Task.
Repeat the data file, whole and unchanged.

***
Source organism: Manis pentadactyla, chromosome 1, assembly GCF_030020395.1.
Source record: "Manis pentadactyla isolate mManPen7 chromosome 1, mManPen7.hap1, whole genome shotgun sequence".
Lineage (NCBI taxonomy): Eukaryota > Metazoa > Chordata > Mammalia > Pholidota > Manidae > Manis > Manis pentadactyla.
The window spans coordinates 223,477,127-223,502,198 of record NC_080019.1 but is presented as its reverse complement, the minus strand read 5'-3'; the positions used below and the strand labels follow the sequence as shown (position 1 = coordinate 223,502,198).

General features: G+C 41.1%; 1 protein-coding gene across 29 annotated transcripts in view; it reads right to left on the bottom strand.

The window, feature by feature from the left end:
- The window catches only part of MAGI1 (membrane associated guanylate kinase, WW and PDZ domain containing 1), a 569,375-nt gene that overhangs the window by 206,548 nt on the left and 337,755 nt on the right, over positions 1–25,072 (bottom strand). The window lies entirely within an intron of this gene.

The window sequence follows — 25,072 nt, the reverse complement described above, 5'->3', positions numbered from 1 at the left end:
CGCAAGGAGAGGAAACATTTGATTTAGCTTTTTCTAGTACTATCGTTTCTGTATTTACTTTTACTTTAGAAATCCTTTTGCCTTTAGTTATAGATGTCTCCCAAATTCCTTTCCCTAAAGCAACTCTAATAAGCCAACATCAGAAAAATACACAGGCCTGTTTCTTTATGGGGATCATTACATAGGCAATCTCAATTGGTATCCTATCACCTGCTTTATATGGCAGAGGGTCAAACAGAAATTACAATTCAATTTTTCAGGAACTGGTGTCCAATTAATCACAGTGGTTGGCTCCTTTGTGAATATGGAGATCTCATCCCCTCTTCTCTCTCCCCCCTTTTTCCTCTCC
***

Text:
Source organism: Manis pentadactyla, chromosome 1, assembly GCF_030020395.1.
Source record: "Manis pentadactyla isolate mManPen7 chromosome 1, mManPen7.hap1, whole genome shotgun sequence".
Lineage (NCBI taxonomy): Eukaryota > Metazoa > Chordata > Mammalia > Pholidota > Manidae > Manis > Manis pentadactyla.
The window spans coordinates 223,477,127-223,502,198 of record NC_080019.1 but is presented as its reverse complement, the minus strand read 5'-3'; the positions used below and the strand labels follow the sequence as shown (position 1 = coordinate 223,502,198).

General features: G+C 41.1%; 1 protein-coding gene across 29 annotated transcripts in view; it reads right to left on the bottom strand.

The window, feature by feature from the left end:
- The window catches only part of MAGI1 (membrane associated guanylate kinase, WW and PDZ domain containing 1), a 569,375-nt gene that overhangs the window by 206,548 nt on the left and 337,755 nt on the right, over positions 1–25,072 (bottom strand). The window lies entirely within an intron of this gene.

The window sequence follows — 25,072 nt, the reverse complement described above, 5'->3', positions numbered from 1 at the left end:
CGCAAGGAGAGGAAACATTTGATTTAGCTTTTTCTAGTACTATCGTTTCTGTATTTACTTTTACTTTAGAAATCCTTTTGCCTTTAGTTATAGATGTCTCCCAAATTCCTTTCCCTAAAGCAACTCTAATAAGCCAACATCAGAAAAATACACAGGCCTGTTTCTTTATGGGGATCATTACATAGGCAATCTCAATTGGTATCCTATCACCTGCTTTATATGGCAGAGGGTCAAACAGAAATTACAATTCAATTTTTCAGGAACTGGTGTCCAATTAATCACAGTGGTTGGCTCCTTTGTGAATATGGAGATCTCATCCCCTCTTCTCTCTCCCCCCTTTTTCCTCTCC